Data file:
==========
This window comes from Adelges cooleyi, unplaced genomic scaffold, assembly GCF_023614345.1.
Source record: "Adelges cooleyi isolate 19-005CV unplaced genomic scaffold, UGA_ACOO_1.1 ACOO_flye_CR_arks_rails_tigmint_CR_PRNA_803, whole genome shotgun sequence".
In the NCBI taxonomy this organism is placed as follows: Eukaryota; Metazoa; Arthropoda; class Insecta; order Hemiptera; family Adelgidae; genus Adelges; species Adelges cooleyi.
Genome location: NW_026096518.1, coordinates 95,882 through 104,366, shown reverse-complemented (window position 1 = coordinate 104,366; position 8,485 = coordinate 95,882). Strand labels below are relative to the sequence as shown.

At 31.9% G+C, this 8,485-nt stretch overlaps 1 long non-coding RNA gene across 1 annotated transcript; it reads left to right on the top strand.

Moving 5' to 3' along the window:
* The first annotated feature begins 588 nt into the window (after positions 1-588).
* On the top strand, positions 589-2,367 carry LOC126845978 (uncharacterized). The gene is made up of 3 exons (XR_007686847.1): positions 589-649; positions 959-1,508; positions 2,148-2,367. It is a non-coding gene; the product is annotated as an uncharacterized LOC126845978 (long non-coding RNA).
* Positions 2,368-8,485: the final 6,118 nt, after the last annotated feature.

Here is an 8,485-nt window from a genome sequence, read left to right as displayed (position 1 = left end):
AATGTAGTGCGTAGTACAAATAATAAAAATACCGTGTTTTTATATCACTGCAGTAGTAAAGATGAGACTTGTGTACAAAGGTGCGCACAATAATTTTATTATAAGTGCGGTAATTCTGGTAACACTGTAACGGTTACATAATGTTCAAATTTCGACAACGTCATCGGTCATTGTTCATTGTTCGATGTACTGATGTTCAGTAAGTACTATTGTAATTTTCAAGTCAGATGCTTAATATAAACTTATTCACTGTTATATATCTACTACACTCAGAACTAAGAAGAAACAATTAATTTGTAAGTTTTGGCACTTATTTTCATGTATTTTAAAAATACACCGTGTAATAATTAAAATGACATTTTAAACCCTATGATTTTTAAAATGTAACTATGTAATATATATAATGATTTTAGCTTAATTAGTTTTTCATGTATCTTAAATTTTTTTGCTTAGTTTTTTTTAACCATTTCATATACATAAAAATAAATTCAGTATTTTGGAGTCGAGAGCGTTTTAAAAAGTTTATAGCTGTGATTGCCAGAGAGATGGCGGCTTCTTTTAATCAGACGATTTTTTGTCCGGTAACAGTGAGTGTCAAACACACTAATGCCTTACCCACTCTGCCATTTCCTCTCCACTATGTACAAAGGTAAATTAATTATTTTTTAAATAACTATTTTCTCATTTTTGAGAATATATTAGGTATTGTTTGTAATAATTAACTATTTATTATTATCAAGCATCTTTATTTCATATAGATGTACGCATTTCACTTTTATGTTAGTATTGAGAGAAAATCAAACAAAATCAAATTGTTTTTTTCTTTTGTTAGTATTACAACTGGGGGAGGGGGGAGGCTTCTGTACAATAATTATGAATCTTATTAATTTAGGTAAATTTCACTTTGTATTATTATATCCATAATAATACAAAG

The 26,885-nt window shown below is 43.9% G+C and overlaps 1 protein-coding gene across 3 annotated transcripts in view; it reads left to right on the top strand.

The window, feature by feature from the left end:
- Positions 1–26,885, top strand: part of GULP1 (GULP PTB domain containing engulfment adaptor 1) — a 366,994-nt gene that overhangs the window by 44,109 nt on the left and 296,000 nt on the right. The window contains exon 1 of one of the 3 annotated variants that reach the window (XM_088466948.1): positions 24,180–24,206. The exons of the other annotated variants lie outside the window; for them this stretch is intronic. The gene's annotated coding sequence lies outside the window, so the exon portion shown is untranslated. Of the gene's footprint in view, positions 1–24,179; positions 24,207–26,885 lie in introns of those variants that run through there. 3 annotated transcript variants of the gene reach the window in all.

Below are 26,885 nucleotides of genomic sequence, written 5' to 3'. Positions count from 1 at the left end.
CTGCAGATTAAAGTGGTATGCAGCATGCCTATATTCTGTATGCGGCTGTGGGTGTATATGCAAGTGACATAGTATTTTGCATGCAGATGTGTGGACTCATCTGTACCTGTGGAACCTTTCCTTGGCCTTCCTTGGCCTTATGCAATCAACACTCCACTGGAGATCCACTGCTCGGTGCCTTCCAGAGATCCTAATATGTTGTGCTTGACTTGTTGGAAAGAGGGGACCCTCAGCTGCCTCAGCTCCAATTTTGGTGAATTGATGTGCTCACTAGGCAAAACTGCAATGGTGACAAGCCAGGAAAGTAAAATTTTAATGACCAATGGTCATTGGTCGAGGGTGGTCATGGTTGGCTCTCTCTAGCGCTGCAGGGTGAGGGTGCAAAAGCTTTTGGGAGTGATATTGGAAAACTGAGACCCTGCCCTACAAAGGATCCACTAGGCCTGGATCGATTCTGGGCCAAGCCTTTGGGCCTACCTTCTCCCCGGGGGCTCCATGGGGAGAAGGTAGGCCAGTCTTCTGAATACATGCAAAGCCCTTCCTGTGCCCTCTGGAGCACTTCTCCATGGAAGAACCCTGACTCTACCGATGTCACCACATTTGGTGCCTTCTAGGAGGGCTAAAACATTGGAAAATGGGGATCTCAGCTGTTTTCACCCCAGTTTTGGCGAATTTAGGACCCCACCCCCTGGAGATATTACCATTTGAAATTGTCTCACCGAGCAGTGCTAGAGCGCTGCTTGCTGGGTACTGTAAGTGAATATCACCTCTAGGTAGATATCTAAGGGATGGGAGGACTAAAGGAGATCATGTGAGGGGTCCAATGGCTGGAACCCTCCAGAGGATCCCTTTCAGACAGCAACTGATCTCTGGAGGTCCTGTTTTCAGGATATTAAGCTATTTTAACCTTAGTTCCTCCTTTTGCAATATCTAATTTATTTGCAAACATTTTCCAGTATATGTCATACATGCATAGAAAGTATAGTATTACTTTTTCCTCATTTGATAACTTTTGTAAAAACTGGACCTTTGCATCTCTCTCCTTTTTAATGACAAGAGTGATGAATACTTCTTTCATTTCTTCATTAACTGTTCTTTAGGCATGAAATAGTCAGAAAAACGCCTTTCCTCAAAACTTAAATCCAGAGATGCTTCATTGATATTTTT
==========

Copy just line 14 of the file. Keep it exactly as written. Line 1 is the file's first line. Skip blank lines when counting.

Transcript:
- Positions 1–26,885, top strand: part of GULP1 (GULP PTB domain containing engulfment adaptor 1) — a 366,994-nt gene that overhangs the window by 44,109 nt on the left and 296,000 nt on the right. The window contains exon 1 of one of the 3 annotated variants that reach the window (XM_088466948.1): positions 24,180–24,206. The exons of the other annotated variants lie outside the window; for them this stretch is intronic. The gene's annotated coding sequence lies outside the window, so the exon portion shown is untranslated. Of the gene's footprint in view, positions 1–24,179; positions 24,207–26,885 lie in introns of those variants that run through there. 3 annotated transcript variants of the gene reach the window in all.